Much of our tour experience comes from our previous projects. With ten years of bands being the focus of our lives it has made collectively for some great stories and experiences. It really showed me the importance of keeping the music real, no amount of effects or backing tracks can hide a dull riff. Our songs are designed to be played live. We tried to keep the recording as natural as we could in an attempt to properly represent our true styles, that which comes directly from ourselves and our amplifiers.
What is the significance or story behind the album’s title and tell us about the album cover, if you could be so kind?
We certainly can be so kind! The concept of this album is based largely around life experiences, and the emerging science behind addiction. The concept of the world around you and the experiences of young life design a mind either of acceptance of life or one with a desire to escape. The cover – and much more directly, the inside cover – portray the circle of a life of abuse. The mind is built through experience and it is precisely those experiences that will be the death of the many people our society leaves behind, be it through blame, ignorance, avoidance or just a misunderstanding of the problem.
We’re premiering the album today on the blog, what other info can you impart upon us about the record?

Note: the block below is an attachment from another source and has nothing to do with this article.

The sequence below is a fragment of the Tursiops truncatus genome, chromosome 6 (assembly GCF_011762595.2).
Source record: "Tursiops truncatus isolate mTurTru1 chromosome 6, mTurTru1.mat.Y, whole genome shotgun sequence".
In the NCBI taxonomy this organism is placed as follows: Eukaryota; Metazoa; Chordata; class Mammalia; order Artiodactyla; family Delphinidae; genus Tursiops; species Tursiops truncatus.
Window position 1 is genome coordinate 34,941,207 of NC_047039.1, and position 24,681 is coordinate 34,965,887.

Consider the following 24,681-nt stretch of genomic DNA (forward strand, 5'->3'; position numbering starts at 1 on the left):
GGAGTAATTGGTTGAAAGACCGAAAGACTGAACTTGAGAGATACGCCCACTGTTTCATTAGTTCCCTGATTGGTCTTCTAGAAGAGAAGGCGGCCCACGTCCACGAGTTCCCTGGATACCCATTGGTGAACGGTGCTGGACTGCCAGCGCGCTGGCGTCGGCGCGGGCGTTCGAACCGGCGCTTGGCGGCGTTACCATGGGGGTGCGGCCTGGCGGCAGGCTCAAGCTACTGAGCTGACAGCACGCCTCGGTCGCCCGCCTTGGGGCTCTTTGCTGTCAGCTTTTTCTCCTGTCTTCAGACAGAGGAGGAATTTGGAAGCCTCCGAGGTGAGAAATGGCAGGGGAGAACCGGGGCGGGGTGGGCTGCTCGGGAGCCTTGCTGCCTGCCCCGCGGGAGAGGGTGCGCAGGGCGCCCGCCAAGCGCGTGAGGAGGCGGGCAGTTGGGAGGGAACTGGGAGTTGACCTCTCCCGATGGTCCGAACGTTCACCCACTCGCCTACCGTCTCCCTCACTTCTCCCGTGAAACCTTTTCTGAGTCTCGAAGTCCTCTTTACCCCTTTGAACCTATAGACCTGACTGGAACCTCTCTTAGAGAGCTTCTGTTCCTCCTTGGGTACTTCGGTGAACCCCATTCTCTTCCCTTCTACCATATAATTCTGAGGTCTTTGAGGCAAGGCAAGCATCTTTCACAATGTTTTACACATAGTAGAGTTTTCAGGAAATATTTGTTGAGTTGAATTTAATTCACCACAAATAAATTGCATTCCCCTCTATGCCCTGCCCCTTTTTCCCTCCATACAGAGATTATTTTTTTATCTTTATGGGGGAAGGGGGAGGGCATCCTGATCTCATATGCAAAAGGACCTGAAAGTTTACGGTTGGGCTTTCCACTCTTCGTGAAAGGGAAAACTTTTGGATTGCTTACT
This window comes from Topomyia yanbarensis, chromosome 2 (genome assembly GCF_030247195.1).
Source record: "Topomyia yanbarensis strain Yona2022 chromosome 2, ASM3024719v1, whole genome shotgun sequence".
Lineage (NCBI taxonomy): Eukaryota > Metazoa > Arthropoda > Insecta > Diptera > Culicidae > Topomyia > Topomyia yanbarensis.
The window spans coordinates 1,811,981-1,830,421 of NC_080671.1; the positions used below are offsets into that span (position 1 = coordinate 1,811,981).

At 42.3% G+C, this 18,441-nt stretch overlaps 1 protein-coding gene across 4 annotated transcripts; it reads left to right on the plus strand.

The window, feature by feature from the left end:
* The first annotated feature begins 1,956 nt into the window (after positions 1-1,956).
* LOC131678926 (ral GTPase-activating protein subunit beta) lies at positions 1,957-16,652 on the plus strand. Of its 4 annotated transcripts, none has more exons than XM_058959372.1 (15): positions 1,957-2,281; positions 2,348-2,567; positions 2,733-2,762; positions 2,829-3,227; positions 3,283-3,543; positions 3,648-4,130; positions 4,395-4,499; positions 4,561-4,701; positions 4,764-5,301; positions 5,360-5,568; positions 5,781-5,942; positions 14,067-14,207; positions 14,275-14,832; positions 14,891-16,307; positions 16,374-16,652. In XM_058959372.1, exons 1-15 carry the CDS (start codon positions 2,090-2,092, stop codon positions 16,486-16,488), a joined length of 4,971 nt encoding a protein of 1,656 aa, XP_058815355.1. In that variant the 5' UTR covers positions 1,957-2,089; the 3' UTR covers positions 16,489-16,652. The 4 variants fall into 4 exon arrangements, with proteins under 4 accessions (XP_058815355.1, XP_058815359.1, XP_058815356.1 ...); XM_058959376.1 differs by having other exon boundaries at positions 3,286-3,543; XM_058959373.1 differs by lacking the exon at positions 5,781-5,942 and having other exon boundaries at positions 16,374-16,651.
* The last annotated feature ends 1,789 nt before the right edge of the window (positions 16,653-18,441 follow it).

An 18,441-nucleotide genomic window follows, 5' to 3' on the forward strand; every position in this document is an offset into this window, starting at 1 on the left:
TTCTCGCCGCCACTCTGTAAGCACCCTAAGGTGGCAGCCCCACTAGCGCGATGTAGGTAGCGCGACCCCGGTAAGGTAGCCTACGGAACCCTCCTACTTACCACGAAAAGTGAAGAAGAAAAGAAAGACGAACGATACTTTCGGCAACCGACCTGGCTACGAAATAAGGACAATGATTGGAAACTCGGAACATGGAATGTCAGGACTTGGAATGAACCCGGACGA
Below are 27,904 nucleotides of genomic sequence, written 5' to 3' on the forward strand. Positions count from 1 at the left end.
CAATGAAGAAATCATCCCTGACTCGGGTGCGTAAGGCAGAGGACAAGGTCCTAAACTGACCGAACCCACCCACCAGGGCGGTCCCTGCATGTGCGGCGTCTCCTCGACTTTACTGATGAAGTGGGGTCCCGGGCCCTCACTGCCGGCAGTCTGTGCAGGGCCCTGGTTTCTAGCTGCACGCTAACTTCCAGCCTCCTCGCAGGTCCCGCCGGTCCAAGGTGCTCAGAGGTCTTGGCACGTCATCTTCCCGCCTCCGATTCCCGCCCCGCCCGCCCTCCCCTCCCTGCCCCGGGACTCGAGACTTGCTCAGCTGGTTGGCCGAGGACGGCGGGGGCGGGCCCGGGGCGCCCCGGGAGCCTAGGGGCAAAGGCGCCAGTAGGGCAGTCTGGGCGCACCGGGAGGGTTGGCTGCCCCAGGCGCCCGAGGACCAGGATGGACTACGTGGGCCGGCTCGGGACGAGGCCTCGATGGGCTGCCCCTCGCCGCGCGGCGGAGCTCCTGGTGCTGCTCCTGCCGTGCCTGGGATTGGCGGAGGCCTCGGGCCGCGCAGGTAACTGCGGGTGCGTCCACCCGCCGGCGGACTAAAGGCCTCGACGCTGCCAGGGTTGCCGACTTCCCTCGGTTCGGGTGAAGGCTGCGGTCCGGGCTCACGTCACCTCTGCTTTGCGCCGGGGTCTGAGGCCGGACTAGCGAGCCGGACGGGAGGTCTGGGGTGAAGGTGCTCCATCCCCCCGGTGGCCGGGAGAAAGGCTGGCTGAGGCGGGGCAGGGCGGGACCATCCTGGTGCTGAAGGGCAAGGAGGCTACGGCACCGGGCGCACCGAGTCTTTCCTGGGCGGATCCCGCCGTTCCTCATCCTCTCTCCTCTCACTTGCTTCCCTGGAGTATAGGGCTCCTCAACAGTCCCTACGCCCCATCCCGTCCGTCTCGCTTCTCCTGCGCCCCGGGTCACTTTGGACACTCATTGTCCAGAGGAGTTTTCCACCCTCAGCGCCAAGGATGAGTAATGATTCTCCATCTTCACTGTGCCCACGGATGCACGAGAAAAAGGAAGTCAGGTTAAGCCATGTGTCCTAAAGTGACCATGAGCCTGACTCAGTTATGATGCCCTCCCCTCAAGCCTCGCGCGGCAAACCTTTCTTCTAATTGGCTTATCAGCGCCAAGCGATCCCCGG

Writing of one’s own art is always a challenge, you get so far within it becomes impossible to see the forest from the trees. Thankfully, as with all of life, there comes outside perspectives. So, for now I have to borrow this description, “Dissection meets Revocation with some Death thrown in for good measure.” The one guiding light we followed in the writing of Soulless was Chuck Schuldiner, his influence will live on and it’s always an honour to see it recognized.
There are many references to emotional pain if not psychic torture in the bio/press stuff. How would you characterize the emotional component of the band’s music and what role does this band play in your standard means of expression?
Death metal is an incredible vehicle for intensity, for abrasive and often completely destructive emotions. I think it’s that fact that draws many people to metal and death metal in particular. Though I love the gore aspect in many death metal bands, for me it’s the engaging of the darker natures of reality that drew me to the genre. Many might look at our music and see only pessimism, but I prefer to look at the world with such an optimism that to be blind to the sadistic aspects of modern society would be to disrespect its potential for beauty. Though this makes for a difficult writing process, and an even more difficult experience going back to that mindset live, we feel it important to bring the human element into our music and allow the truest and often darkest aspects of ourselves to shine through.
What are your plans once the record is out and about and do you have any long term plans, or dreams?
For plans, live will become the focus. Thankfully with the lengthy process of recording we’ve been able to do a large portion of the writing for what will become the second record. We have some studio time booked in January to do a single. Just something to bide our time with while we decide on the appropriate place to capture album number two.